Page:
Dmitry Medvedev announces plans to simplify rules governing disability status
Prime Minister Dmitry Medvedev will sign a resolution to change rules surrounding the registration of disability in Russia.
‘As discussed at a meeting with representatives of organisations for people with disabilities, we plan to simplify and shorten the assessment process,’ the Prime Minister announced at a cabinet meeting. ‘We shall be transferring gradually to the electronic exchange of documentation, which will make things easier for people with disabilities. They will no longer need to collect additional documents personally from different authorities, and should be able to complete formalities through the public services portal.’
Dmitry Medvedev made reference to the current disabled access programme, which seeks to ensure that people with disabilities enjoy easy entry to social facilities, utilities and transport, and suggested a ministerial discussion on increased state control in this area.
‘Since 2011, we have had an existing state programme (“Accessible Environment” Ed.), which we have already extended to 2025,’ he said. ‘We have taken steps to ensure that people with disabilities do not experience difficulties when they go out, take public transport, go to the shops, to hospital, or to a pharmacy. As a result, about two thirds of such essential facilities are now fully accessible – and we cannot stop here. In many cases these measures are inadequate. We need to develop and fund them, and to include financing from the federal budget for relevant services, and for the improvement of technical facilities and institutions.’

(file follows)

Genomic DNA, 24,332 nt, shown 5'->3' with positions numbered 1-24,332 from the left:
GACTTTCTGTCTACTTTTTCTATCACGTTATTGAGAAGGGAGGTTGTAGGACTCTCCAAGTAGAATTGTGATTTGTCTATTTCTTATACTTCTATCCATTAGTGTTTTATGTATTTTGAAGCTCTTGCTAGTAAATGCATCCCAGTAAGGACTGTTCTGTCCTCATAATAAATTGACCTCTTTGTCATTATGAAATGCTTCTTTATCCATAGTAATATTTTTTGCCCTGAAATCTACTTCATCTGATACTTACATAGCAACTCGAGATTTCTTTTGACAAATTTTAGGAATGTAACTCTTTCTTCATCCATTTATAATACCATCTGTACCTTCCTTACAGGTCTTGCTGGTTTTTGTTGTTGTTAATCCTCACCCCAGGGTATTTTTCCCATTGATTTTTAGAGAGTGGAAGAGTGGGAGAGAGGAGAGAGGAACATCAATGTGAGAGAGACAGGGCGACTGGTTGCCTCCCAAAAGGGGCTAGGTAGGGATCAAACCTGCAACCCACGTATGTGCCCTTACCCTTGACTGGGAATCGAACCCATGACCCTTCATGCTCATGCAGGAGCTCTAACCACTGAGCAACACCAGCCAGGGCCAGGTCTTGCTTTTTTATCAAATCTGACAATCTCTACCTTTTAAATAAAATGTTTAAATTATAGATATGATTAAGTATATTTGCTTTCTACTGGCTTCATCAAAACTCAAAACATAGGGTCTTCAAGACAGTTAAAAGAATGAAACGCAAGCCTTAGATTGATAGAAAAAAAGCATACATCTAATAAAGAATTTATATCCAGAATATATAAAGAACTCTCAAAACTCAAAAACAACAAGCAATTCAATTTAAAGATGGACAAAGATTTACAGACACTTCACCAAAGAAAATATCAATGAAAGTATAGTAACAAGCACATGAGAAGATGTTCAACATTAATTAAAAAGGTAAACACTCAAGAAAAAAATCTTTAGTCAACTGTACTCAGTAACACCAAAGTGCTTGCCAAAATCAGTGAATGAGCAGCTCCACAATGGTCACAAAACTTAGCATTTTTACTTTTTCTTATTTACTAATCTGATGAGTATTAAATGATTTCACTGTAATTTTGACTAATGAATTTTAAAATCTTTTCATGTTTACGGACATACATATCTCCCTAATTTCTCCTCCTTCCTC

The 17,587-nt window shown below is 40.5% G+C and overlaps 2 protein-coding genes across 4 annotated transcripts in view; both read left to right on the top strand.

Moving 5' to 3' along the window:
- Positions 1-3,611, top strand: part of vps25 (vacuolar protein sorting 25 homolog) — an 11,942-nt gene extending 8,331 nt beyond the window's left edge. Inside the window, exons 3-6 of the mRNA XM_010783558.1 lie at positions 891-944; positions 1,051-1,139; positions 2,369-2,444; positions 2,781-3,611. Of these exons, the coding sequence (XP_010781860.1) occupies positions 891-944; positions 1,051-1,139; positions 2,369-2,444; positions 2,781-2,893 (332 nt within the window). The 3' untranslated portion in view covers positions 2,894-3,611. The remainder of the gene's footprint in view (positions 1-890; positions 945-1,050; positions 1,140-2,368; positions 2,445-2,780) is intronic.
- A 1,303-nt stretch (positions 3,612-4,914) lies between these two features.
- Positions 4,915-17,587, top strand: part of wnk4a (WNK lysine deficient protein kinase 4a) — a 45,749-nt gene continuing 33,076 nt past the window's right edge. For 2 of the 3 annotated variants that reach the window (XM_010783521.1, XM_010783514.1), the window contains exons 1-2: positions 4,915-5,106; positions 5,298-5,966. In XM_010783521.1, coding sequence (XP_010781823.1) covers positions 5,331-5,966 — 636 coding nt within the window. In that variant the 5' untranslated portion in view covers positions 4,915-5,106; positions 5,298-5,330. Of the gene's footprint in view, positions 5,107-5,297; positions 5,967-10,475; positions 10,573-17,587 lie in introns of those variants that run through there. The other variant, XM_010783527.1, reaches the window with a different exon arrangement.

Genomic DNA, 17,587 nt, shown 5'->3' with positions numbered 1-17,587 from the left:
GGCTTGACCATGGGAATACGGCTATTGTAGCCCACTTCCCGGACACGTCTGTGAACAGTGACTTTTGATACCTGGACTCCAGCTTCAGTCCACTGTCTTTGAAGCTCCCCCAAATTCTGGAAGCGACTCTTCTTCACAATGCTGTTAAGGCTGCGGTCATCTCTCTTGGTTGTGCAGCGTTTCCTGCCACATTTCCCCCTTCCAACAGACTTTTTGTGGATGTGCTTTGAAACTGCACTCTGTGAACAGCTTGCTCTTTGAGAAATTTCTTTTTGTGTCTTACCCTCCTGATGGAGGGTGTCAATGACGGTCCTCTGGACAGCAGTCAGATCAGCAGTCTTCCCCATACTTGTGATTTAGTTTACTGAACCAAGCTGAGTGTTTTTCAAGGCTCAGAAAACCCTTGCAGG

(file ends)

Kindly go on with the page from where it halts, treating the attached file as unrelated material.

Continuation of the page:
According to Minister of Labour and Social Protection Maxim Topilin, the objective is to achieve 100% access to popular social facilities, as well as public transport. Disabled access is currently at 64.1%.
‘Over the eight years in which regional programmes have been developed, that is to say between 2011 and 2018, accessible facilities have increased from 5000 to over 24,000. A survey of selected facilities suggests that existing disabled access has risen from 14.4% to 64.1%. By 2026, we must ensure that such facilities have 100% access,’ the Ministry Press Office quotes Topilin as saying, according to a TASS report.